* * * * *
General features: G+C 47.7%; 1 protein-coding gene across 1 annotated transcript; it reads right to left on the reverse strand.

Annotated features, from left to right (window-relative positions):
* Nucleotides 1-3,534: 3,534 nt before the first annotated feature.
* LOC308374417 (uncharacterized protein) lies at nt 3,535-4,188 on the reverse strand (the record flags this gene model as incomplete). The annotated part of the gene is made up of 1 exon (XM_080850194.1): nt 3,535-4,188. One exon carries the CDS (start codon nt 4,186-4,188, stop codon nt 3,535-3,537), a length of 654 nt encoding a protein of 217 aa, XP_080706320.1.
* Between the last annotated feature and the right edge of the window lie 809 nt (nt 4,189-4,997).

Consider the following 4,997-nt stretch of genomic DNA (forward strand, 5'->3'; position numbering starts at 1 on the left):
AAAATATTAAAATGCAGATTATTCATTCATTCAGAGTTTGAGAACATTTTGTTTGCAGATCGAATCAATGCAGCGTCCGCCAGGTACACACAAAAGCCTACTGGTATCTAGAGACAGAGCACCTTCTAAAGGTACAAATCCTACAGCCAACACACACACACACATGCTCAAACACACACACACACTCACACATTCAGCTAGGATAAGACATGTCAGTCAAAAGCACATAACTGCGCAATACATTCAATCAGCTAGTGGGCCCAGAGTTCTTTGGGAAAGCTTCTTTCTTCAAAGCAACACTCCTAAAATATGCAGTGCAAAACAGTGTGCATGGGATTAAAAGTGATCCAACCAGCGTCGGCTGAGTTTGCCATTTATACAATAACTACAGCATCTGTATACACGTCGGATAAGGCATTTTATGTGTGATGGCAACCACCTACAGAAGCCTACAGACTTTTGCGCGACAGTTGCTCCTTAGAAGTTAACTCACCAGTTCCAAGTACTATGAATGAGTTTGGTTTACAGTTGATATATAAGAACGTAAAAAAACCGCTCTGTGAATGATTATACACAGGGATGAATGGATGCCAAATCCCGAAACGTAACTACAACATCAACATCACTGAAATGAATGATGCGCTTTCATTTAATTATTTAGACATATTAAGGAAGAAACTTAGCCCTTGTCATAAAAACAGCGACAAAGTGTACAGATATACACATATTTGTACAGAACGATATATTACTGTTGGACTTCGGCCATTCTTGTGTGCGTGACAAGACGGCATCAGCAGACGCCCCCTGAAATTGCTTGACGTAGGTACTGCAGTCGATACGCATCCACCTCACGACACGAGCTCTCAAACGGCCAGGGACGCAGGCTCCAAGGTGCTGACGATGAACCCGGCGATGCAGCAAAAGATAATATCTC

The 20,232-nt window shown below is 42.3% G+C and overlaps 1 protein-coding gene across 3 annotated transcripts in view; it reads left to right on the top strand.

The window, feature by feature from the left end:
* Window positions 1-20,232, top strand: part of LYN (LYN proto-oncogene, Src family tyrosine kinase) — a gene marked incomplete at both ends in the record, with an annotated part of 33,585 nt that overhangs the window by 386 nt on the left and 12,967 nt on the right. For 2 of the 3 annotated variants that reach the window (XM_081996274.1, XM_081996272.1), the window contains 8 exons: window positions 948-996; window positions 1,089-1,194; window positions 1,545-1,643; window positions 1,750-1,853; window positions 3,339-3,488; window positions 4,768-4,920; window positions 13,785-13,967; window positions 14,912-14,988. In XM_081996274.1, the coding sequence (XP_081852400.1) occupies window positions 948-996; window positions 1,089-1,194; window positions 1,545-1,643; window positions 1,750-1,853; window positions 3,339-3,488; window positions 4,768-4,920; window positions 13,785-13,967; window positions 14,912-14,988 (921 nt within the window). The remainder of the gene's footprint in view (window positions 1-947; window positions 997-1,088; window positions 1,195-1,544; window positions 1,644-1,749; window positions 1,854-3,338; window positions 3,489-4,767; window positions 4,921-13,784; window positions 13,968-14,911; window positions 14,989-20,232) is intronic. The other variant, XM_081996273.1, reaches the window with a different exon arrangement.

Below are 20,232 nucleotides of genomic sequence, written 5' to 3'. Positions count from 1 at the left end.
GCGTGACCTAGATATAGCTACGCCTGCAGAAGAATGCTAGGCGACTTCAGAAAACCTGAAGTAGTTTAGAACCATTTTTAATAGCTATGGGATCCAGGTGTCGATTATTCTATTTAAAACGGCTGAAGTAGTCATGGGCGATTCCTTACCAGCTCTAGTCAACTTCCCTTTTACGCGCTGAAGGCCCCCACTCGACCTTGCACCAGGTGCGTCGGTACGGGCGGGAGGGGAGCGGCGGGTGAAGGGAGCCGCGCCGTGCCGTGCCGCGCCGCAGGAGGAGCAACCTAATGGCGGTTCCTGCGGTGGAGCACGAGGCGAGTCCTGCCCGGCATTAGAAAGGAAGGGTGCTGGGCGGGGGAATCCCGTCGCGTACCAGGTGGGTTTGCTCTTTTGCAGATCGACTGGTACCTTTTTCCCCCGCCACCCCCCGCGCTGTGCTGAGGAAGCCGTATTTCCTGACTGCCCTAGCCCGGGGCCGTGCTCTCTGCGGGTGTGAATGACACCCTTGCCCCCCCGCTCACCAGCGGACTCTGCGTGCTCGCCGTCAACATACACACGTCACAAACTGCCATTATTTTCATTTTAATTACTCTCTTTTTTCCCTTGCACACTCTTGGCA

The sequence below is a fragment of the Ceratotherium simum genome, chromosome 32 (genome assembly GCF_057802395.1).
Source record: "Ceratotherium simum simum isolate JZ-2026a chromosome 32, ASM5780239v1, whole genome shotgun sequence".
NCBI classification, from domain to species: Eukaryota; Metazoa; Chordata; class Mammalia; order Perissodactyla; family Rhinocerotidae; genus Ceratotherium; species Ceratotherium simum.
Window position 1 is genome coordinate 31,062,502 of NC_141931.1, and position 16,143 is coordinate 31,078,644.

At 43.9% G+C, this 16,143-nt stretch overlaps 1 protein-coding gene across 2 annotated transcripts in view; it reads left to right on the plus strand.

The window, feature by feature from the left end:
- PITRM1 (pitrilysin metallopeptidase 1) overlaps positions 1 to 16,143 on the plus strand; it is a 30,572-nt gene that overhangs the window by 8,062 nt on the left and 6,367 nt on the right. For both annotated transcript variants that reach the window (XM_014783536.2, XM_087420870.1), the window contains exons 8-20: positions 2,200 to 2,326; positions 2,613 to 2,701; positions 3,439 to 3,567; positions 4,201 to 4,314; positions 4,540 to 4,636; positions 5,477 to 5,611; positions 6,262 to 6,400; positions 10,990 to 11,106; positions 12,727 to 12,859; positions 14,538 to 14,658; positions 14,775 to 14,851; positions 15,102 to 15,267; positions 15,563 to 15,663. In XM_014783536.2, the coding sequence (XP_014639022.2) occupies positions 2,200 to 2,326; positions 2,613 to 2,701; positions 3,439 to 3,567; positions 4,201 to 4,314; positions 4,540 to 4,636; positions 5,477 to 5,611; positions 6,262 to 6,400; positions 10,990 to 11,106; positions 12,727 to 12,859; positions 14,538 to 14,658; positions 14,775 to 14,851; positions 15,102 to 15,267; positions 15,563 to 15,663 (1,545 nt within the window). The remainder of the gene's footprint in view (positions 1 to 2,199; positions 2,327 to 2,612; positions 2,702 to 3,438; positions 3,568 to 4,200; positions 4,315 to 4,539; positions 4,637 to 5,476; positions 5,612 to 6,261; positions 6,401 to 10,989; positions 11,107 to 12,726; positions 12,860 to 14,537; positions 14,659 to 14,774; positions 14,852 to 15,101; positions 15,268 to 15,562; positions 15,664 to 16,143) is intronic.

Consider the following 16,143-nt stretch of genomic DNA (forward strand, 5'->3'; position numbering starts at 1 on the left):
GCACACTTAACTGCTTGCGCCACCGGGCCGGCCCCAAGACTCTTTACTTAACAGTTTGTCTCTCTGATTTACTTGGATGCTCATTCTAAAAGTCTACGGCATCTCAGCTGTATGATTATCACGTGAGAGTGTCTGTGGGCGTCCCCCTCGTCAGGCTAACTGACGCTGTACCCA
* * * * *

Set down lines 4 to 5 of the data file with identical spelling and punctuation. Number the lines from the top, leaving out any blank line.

* LOC308374417 (uncharacterized protein) lies at nt 3,535-4,188 on the reverse strand (the record flags this gene model as incomplete). The annotated part of the gene is made up of 1 exon (XM_080850194.1): nt 3,535-4,188. One exon carries the CDS (start codon nt 4,186-4,188, stop codon nt 3,535-3,537), a length of 654 nt encoding a protein of 217 aa, XP_080706320.1.
* Between the last annotated feature and the right edge of the window lie 809 nt (nt 4,189-4,997).